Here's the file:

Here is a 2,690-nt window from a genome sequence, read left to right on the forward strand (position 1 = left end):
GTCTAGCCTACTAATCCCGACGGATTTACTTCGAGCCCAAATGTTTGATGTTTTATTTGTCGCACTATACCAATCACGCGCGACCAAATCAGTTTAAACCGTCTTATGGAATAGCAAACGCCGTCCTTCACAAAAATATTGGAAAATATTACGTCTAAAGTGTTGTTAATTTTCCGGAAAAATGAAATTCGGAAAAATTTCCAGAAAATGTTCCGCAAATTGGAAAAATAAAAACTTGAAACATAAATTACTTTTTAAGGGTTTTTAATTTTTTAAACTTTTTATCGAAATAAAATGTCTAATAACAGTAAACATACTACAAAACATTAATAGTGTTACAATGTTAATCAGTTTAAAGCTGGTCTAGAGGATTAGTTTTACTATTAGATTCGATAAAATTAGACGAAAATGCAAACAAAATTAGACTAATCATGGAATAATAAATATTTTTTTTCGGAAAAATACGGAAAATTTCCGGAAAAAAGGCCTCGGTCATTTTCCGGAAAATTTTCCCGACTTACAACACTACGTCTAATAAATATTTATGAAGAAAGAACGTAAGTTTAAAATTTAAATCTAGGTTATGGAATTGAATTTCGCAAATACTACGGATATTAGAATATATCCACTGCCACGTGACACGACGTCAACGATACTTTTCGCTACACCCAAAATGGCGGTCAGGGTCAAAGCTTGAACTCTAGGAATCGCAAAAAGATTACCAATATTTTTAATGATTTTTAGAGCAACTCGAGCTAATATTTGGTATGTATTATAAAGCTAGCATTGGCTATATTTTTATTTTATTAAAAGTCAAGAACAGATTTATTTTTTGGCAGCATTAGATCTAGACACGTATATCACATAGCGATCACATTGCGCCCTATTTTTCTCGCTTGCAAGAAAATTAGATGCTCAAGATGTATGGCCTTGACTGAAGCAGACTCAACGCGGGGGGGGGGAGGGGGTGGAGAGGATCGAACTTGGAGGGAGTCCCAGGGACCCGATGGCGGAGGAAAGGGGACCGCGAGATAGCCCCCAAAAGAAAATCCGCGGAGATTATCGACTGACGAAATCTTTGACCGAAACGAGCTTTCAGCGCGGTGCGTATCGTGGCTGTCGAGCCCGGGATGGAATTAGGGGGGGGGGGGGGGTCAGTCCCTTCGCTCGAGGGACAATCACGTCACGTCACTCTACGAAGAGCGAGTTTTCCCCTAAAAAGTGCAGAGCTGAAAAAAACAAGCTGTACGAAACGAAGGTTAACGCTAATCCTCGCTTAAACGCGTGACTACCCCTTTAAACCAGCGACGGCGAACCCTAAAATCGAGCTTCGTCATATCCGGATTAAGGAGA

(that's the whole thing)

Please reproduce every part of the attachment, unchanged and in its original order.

Here is a 2,690-nt window from a genome sequence, read left to right on the forward strand (position 1 = left end):
GTCTAGCCTACTAATCCCGACGGATTTACTTCGAGCCCAAATGTTTGATGTTTTATTTGTCGCACTATACCAATCACGCGCGACCAAATCAGTTTAAACCGTCTTATGGAATAGCAAACGCCGTCCTTCACAAAAATATTGGAAAATATTACGTCTAAAGTGTTGTTAATTTTCCGGAAAAATGAAATTCGGAAAAATTTCCAGAAAATGTTCCGCAAATTGGAAAAATAAAAACTTGAAACATAAATTACTTTTTAAGGGTTTTTAATTTTTTAAACTTTTTATCGAAATAAAATGTCTAATAACAGTAAACATACTACAAAACATTAATAGTGTTACAATGTTAATCAGTTTAAAGCTGGTCTAGAGGATTAGTTTTACTATTAGATTCGATAAAATTAGACGAAAATGCAAACAAAATTAGACTAATCATGGAATAATAAATATTTTTTTTCGGAAAAATACGGAAAATTTCCGGAAAAAAGGCCTCGGTCATTTTCCGGAAAATTTTCCCGACTTACAACACTACGTCTAATAAATATTTATGAAGAAAGAACGTAAGTTTAAAATTTAAATCTAGGTTATGGAATTGAATTTCGCAAATACTACGGATATTAGAATATATCCACTGCCACGTGACACGACGTCAACGATACTTTTCGCTACACCCAAAATGGCGGTCAGGGTCAAAGCTTGAACTCTAGGAATCGCAAAAAGATTACCAATATTTTTAATGATTTTTAGAGCAACTCGAGCTAATATTTGGTATGTATTATAAAGCTAGCATTGGCTATATTTTTATTTTATTAAAAGTCAAGAACAGATTTATTTTTTGGCAGCATTAGATCTAGACACGTATATCACATAGCGATCACATTGCGCCCTATTTTTCTCGCTTGCAAGAAAATTAGATGCTCAAGATGTATGGCCTTGACTGAAGCAGACTCAACGCGGGGGGGGGGAGGGGGTGGAGAGGATCGAACTTGGAGGGAGTCCCAGGGACCCGATGGCGGAGGAAAGGGGACCGCGAGATAGCCCCCAAAAGAAAATCCGCGGAGATTATCGACTGACGAAATCTTTGACCGAAACGAGCTTTCAGCGCGGTGCGTATCGTGGCTGTCGAGCCCGGGATGGAATTAGGGGGGGGGGGGGGGTCAGTCCCTTCGCTCGAGGGACAATCACGTCACGTCACTCTACGAAGAGCGAGTTTTCCCCTAAAAAGTGCAGAGCTGAAAAAAACAAGCTGTACGAAACGAAGGTTAACGCTAATCCTCGCTTAAACGCGTGACTACCCCTTTAAACCAGCGACGGCGAACCCTAAAATCGAGCTTCGTCATATCCGGATTAAGGAGA